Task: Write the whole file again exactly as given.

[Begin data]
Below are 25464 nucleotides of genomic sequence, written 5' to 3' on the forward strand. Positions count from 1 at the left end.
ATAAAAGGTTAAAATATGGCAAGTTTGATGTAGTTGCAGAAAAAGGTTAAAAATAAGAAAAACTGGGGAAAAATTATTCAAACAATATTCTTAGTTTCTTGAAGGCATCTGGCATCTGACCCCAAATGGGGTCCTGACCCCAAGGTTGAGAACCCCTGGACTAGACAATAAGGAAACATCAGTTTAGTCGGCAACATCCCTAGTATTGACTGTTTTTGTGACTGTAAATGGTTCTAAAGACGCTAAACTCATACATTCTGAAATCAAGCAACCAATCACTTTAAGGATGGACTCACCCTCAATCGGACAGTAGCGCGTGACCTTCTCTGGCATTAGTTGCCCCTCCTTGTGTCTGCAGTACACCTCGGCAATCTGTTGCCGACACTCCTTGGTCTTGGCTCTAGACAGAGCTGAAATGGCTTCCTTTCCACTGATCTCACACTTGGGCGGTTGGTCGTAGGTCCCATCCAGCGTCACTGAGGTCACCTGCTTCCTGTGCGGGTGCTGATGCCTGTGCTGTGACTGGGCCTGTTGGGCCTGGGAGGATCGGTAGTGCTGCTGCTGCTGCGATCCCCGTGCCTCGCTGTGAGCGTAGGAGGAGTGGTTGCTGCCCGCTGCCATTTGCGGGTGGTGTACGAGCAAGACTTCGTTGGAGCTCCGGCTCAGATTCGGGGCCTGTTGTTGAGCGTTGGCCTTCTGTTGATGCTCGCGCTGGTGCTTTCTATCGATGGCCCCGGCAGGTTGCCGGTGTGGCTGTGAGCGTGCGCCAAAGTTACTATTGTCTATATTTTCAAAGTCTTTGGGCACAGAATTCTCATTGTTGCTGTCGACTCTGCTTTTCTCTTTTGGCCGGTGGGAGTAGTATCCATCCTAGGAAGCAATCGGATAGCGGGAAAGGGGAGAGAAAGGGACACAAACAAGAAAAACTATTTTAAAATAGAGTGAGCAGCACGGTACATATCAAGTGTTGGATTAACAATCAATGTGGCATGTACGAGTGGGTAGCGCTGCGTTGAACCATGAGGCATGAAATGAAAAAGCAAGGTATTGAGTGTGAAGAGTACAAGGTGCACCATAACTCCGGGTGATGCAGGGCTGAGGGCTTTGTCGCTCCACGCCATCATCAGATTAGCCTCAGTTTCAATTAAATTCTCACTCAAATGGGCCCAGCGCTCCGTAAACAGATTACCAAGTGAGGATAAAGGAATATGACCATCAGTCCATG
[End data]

Below are 25464 nucleotides of genomic sequence, written 5' to 3' on the forward strand. Positions count from 1 at the left end.
ATAAAAGGTTAAAATATGGCAAGTTTGATGTAGTTGCAGAAAAAGGTTAAAAATAAGAAAAACTGGGGAAAAATTATTCAAACAATATTCTTAGTTTCTTGAAGGCATCTGGCATCTGACCCCAAATGGGGTCCTGACCCCAAGGTTGAGAACCCCTGGACTAGACAATAAGGAAACATCAGTTTAGTCGGCAACATCCCTAGTATTGACTGTTTTTGTGACTGTAAATGGTTCTAAAGACGCTAAACTCATACATTCTGAAATCAAGCAACCAATCACTTTAAGGATGGACTCACCCTCAATCGGACAGTAGCGCGTGACCTTCTCTGGCATTAGTTGCCCCTCCTTGTGTCTGCAGTACACCTCGGCAATCTGTTGCCGACACTCCTTGGTCTTGGCTCTAGACAGAGCTGAAATGGCTTCCTTTCCACTGATCTCACACTTGGGCGGTTGGTCGTAGGTCCCATCCAGCGTCACTGAGGTCACCTGCTTCCTGTGCGGGTGCTGATGCCTGTGCTGTGACTGGGCCTGTTGGGCCTGGGAGGATCGGTAGTGCTGCTGCTGCTGCGATCCCCGTGCCTCGCTGTGAGCGTAGGAGGAGTGGTTGCTGCCCGCTGCCATTTGCGGGTGGTGTACGAGCAAGACTTCGTTGGAGCTCCGGCTCAGATTCGGGGCCTGTTGTTGAGCGTTGGCCTTCTGTTGATGCTCGCGCTGGTGCTTTCTATCGATGGCCCCGGCAGGTTGCCGGTGTGGCTGTGAGCGTGCGCCAAAGTTACTATTGTCTATATTTTCAAAGTCTTTGGGCACAGAATTCTCATTGTTGCTGTCGACTCTGCTTTTCTCTTTTGGCCGGTGGGAGTAGTATCCATCCTAGGAAGCAATCGGATAGCGGGAAAGGGGAGAGAAAGGGACACAAACAAGAAAAACTATTTTAAAATAGAGTGAGCAGCACGGTACATATCAAGTGTTGGATTAACAATCAATGTGGCATGTACGAGTGGGTAGCGCTGCGTTGAACCATGAGGCATGAAATGAAAAAGCAAGGTATTGAGTGTGAAGAGTACAAGGTGCACCATAACTCCGGGTGATGCAGGGCTGAGGGCTTTGTCGCTCCACGCCATCATCAGATTAGCCTCAGTTTCAATTAAATTCTCACTCAAATGGGCCCAGCGCTCCGTAAACAGATTACCAAGTGAGGATAAAGGAATATGACCATCAGTCCATG